Marathas: Penalties fall on the executive primarily. First, there is the 20 percent excise tax on the deferred amount, and this is over and above the regular income tax, plus interest from the date that the IRS determines that the individual had a right to the payment. The executive might not be audited for several years after the vesting date, and if you think of the regular income tax, the excise tax and the interest going forward, you would not be too far out of line to think the game not worth the candle.
When the statute was first enacted, a number of general counsel took the line that this was a problem for the executives, not the company. I think that is short-sighted. The company has an interest in having an effective compensation program and executives who are focused on the company's affairs, not on potential IRS audit problems. Both the company and senior management have an interest in seeing that these deferred compensation arrangements are in operational compliance now and in full documentary compliance by the end of the year.
Editor: You have also been following the increase in shareholder attention to executive compensation matters, including "say on pay." What is driving this issue?
Marathas: The media has been full of stories about excessive compensation in recent years, and that has to be a factor in the increase of shareholder interest in this matter. The new SEC disclosure rules on compensation are one of the results of enhanced shareholder interest, but of course those rules are themselves feeding that interest because they serve to provide the shareholders with information that, until recently, may have been confined to the boardroom.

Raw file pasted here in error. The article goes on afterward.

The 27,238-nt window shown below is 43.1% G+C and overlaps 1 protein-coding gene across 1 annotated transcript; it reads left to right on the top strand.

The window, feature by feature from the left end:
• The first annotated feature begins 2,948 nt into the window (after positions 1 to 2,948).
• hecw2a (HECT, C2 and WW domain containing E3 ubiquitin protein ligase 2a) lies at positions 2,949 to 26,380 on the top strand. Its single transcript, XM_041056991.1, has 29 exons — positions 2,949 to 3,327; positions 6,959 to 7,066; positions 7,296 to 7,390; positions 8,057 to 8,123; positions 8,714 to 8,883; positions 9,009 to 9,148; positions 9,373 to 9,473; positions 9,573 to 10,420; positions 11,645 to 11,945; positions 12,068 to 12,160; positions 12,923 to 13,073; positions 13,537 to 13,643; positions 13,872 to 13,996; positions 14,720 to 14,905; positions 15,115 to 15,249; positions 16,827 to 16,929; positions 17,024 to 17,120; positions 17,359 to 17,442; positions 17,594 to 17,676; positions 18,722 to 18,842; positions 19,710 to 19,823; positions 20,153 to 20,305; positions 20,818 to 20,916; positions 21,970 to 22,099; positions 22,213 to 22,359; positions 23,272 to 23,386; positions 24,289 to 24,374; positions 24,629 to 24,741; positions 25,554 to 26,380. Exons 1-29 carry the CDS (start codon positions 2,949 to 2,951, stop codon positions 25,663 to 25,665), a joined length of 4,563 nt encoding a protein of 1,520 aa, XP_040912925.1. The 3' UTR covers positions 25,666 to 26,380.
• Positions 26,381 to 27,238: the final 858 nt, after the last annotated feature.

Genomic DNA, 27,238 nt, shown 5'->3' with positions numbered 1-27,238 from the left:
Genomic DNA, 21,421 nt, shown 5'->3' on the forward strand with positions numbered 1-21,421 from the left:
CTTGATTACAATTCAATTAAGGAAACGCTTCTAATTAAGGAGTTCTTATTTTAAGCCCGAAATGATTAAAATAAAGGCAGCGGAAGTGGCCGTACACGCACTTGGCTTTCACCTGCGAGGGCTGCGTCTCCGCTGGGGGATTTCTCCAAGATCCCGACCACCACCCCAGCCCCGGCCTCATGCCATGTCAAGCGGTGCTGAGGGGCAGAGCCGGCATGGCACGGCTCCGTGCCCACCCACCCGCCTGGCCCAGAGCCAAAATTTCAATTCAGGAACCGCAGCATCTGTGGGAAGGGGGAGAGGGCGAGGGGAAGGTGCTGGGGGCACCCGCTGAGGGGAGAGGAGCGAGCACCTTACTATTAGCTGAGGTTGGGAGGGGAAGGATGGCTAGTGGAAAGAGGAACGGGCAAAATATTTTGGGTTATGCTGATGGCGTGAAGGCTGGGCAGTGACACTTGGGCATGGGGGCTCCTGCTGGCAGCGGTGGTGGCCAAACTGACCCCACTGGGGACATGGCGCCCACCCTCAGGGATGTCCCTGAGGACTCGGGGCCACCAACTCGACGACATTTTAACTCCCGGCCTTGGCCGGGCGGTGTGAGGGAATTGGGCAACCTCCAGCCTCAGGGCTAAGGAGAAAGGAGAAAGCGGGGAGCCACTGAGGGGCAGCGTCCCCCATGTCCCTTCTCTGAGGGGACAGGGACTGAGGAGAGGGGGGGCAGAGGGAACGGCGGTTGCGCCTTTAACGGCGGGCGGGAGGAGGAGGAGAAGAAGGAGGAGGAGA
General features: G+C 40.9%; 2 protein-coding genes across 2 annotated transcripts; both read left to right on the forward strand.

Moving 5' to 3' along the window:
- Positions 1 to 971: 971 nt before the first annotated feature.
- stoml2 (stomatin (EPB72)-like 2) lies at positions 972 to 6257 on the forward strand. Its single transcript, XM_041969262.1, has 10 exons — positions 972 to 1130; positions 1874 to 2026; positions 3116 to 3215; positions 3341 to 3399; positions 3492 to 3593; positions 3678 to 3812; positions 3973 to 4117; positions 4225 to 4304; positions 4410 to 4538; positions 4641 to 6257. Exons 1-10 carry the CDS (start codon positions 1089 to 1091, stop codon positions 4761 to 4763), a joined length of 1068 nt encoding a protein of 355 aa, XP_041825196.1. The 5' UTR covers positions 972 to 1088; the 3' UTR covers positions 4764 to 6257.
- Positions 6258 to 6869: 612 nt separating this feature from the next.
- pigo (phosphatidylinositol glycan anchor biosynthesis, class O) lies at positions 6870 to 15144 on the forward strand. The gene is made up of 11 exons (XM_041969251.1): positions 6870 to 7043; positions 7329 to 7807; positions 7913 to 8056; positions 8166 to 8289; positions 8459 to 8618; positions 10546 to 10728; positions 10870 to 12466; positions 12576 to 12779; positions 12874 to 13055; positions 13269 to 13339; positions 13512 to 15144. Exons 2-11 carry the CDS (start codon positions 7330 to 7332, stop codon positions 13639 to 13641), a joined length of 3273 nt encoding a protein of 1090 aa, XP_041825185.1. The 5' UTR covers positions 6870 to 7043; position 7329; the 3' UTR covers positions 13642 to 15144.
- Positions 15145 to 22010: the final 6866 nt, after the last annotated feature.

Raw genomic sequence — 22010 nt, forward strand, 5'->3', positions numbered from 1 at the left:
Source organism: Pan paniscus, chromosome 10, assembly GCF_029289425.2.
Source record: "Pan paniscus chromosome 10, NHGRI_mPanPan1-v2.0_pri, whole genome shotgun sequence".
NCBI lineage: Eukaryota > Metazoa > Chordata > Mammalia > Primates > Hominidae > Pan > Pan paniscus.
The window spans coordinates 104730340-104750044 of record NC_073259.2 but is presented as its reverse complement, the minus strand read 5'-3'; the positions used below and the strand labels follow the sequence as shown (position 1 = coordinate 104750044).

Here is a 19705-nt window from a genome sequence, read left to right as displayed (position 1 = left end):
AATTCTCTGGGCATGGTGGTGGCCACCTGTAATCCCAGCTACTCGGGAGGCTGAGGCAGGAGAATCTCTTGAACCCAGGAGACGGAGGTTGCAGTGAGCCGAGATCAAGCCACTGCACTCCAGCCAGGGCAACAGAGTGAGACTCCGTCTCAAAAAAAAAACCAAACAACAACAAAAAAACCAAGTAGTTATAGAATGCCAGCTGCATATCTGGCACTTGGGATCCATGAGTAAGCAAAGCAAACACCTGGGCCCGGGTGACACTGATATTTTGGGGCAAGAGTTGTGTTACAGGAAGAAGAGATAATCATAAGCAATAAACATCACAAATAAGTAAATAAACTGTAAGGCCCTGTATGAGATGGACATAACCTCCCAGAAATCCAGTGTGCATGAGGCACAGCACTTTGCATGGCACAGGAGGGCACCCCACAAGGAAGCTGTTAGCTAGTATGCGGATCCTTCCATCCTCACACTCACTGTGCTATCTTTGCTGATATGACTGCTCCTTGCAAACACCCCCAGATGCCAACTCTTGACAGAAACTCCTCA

With respect to "say on pay," many commentators believe that to permit shareholders to make decisions on executive compensation is an unwarranted intrusion on the people entrusted to run the company. They add that if the shareholders do not like what the directors are doing, they have an opportunity to elect their own slate of directors. My own view is that "say on pay" is interesting, but that it is going to have much less of an impact on executive compensation than the implementation of the SEC disclosure rules. I believe that the latter have had a very salutary effect on the process that compensation committees and boards of directors go through in setting executive compensation. I have worked with such groups for many years, and I do not think that process - by which I mean coming to meetings fully briefed on the materials under discussion, participating in a careful and comprehensive discussion of the issues and having those deliberations properly documented in minutes by those qualified to draft minutes - has ever been as important as it is today. If the corporate scandals earlier this decade have led to such a state of affairs, then I think we can say some good came out of a very bad situation. I think, in addition, that the SEC has done a very good job in developing compensation disclosure rules that benefit everyone, the shareholders and the investing public, boards of directors and their compensation committees and the corporate executives who are the direct beneficiaries of these compensation arrangements.